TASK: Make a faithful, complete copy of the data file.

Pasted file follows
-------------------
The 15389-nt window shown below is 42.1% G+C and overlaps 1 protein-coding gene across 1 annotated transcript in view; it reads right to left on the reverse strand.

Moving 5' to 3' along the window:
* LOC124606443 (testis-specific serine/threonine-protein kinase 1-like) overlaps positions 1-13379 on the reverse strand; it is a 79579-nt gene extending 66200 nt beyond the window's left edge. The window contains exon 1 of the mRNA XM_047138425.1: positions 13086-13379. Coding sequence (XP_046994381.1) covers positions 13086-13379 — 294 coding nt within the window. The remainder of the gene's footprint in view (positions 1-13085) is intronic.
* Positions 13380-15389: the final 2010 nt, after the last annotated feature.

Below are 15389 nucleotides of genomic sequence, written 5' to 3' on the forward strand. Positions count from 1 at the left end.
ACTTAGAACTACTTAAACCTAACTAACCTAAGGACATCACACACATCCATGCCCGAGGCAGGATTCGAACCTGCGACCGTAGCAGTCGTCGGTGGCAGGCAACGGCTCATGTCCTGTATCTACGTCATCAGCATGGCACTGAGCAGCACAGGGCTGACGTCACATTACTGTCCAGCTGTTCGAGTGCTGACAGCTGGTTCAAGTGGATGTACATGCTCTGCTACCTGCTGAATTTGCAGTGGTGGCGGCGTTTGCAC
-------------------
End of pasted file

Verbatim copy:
The 15389-nt window shown below is 42.1% G+C and overlaps 1 protein-coding gene across 1 annotated transcript in view; it reads right to left on the reverse strand.

Moving 5' to 3' along the window:
* LOC124606443 (testis-specific serine/threonine-protein kinase 1-like) overlaps positions 1-13379 on the reverse strand; it is a 79579-nt gene extending 66200 nt beyond the window's left edge. The window contains exon 1 of the mRNA XM_047138425.1: positions 13086-13379. Coding sequence (XP_046994381.1) covers positions 13086-13379 — 294 coding nt within the window. The remainder of the gene's footprint in view (positions 1-13085) is intronic.
* Positions 13380-15389: the final 2010 nt, after the last annotated feature.

Below are 15389 nucleotides of genomic sequence, written 5' to 3' on the forward strand. Positions count from 1 at the left end.
ACTTAGAACTACTTAAACCTAACTAACCTAAGGACATCACACACATCCATGCCCGAGGCAGGATTCGAACCTGCGACCGTAGCAGTCGTCGGTGGCAGGCAACGGCTCATGTCCTGTATCTACGTCATCAGCATGGCACTGAGCAGCACAGGGCTGACGTCACATTACTGTCCAGCTGTTCGAGTGCTGACAGCTGGTTCAAGTGGATGTACATGCTCTGCTACCTGCTGAATTTGCAGTGGTGGCGGCGTTTGCAC